By NEMS Daily Journal
Charter schools casting a cloud over school tax
Lt. Gov. Tate Reeves, along with Senate Education Chairman Gray Tollison, have recommended SB 2401 that would take local property taxes from one district to fund a charter school in another district. It is unimaginable that the our elected representatives would pass a law to fund charter schools in one county with tax dollars from another.
Local funds should not be used for charter schools, especially in another county.
Tate Reeves needs to be careful who he listens to. Forest Thigpen, the person who has been pushing charter schools for years, is funded by home-school advocates, a group that makes up less than 1 percent of Mississippi’s population.
If folks with low performing public schools want charter schools, let them have them. But those of us with good public schools don’t want them – and we don’t want our local tax dollars going to pay for them.
Catering to less than 1 percent of voters is a bad strategy. Keep charter schools out of our good school districts.
Lorie Grisham Wade
Holland’s words suggest we could have been 60th
I read with great interest the recent column written by Rep. Steve Holland. After reading the column I came away with the following conclusions:
First, he could run the state by himself due to his broad experience and education.
Second, had he and the Democratic party not have passed all of the bills he listed, things would have been a lot worse in the state of Mississippi.
This is the standard reply the Democrats and the president have given for the last three years. I guess we would have been 60th out of 50 states.
Jackie D. Spearman
Reader fears charter schools won’t work
I continue to be disappointed with our attempts to improve our Mississippi Public Schools. The latest solution appears to be charter schools with virtual schools as as option. Do we know what we are doing? I wish the answer to this question could be, “Yes,” but I fear that it is not.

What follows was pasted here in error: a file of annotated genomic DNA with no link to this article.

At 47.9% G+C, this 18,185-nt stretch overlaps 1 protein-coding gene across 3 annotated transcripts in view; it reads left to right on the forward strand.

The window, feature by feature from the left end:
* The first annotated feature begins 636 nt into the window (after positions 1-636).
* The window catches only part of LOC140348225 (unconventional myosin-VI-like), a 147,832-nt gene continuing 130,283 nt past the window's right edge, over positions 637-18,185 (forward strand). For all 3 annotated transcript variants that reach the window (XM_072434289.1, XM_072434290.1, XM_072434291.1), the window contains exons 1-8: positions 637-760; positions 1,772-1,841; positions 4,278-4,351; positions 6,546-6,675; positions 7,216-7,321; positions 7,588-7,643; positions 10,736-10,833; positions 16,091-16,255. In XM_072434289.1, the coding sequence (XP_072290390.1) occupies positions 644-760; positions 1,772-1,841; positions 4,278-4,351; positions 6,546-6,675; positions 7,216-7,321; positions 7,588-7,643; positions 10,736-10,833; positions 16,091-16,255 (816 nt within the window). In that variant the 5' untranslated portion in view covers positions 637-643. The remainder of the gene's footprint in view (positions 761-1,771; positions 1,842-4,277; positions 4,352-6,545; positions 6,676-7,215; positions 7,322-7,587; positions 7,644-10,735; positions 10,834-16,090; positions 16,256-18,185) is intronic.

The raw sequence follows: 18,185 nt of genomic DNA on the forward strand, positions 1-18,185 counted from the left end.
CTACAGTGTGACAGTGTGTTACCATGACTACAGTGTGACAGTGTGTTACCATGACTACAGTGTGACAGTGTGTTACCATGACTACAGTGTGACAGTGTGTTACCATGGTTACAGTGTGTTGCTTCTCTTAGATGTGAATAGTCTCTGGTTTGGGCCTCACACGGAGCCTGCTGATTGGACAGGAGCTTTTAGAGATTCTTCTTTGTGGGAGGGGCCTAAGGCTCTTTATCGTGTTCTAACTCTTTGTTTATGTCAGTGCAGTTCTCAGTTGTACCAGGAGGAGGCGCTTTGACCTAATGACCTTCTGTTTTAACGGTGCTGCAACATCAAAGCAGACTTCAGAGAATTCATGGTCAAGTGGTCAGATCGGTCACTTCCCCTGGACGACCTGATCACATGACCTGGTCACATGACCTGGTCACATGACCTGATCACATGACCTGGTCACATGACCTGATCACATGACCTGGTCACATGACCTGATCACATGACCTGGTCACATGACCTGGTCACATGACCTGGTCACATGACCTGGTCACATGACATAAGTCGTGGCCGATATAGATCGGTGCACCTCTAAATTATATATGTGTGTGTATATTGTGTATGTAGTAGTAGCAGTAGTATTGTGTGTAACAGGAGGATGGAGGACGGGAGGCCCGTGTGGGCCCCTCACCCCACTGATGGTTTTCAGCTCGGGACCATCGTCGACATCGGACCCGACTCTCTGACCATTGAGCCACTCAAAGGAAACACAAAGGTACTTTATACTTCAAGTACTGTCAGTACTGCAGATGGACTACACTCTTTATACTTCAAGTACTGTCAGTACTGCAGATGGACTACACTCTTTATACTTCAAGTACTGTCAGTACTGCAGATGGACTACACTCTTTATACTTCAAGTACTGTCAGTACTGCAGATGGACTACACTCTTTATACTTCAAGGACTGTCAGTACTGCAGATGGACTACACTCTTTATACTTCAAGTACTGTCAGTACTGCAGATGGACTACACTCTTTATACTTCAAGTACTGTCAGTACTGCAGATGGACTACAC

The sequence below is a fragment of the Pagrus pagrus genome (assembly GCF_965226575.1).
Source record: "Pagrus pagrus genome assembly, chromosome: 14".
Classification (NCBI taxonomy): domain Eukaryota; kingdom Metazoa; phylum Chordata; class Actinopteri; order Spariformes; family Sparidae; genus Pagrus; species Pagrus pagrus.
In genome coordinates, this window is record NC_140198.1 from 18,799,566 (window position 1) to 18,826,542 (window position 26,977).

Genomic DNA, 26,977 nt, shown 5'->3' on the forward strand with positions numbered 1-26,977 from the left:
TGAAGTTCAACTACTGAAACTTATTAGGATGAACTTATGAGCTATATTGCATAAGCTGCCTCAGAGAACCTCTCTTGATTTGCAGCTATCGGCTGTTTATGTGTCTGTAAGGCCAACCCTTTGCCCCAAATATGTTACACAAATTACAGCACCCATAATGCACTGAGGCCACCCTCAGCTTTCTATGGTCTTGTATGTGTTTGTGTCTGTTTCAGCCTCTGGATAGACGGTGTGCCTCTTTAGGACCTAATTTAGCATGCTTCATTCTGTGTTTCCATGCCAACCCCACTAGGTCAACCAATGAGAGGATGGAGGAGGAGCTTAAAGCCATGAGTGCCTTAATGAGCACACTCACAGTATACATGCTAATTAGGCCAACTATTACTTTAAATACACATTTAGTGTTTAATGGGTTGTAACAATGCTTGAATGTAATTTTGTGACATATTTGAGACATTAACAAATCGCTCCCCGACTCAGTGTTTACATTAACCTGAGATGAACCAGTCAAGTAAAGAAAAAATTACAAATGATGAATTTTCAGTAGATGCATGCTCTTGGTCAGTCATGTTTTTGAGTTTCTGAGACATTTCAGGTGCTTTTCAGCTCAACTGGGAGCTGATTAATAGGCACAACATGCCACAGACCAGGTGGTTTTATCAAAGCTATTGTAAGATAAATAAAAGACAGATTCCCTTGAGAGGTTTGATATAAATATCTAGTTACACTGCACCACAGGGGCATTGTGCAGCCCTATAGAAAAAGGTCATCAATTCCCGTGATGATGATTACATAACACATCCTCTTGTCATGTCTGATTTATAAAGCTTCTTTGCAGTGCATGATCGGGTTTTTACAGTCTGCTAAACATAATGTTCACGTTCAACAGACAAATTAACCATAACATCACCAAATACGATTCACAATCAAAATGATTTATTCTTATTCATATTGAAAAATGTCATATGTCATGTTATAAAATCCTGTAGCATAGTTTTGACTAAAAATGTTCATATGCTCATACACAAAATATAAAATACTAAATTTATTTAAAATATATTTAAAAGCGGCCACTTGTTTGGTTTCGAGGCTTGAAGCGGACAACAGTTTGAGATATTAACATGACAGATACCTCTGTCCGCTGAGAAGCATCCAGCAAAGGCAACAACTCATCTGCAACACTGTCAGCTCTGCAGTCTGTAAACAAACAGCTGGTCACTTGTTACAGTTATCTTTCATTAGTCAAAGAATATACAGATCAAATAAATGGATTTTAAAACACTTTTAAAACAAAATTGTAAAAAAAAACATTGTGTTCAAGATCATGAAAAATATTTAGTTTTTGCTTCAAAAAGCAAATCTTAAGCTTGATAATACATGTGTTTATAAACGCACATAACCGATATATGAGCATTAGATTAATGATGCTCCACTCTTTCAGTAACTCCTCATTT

There can be no argument that some of our schools are failing the students they are responsible for educating. There are also examples of successful charter schools throughout the nation. Before legislators enact laws that will have significant impact on our public school system I would hope that they take the time to study the issue and make an informed decision. I encourage them to ask:
Does the law need to apply to all districts or be limited to “failing” districts?
Does the law limit the charter models to those with a history of success?
Do we have enough experience with virtual education to accept its effectiveness?
What will be the impact on our limited education budget?
Would you want your children or grandchildren to attend a virtual charter?
Through the years I have watched companies and consultants sell materials, services, equipment and programs to schools with very limited proof of effectiveness. I would hope that our current decision makers are wiser. Our children deserve courageous leaders who care more about their welfare than they do about making or saving money.
Martha Cheney, EdD
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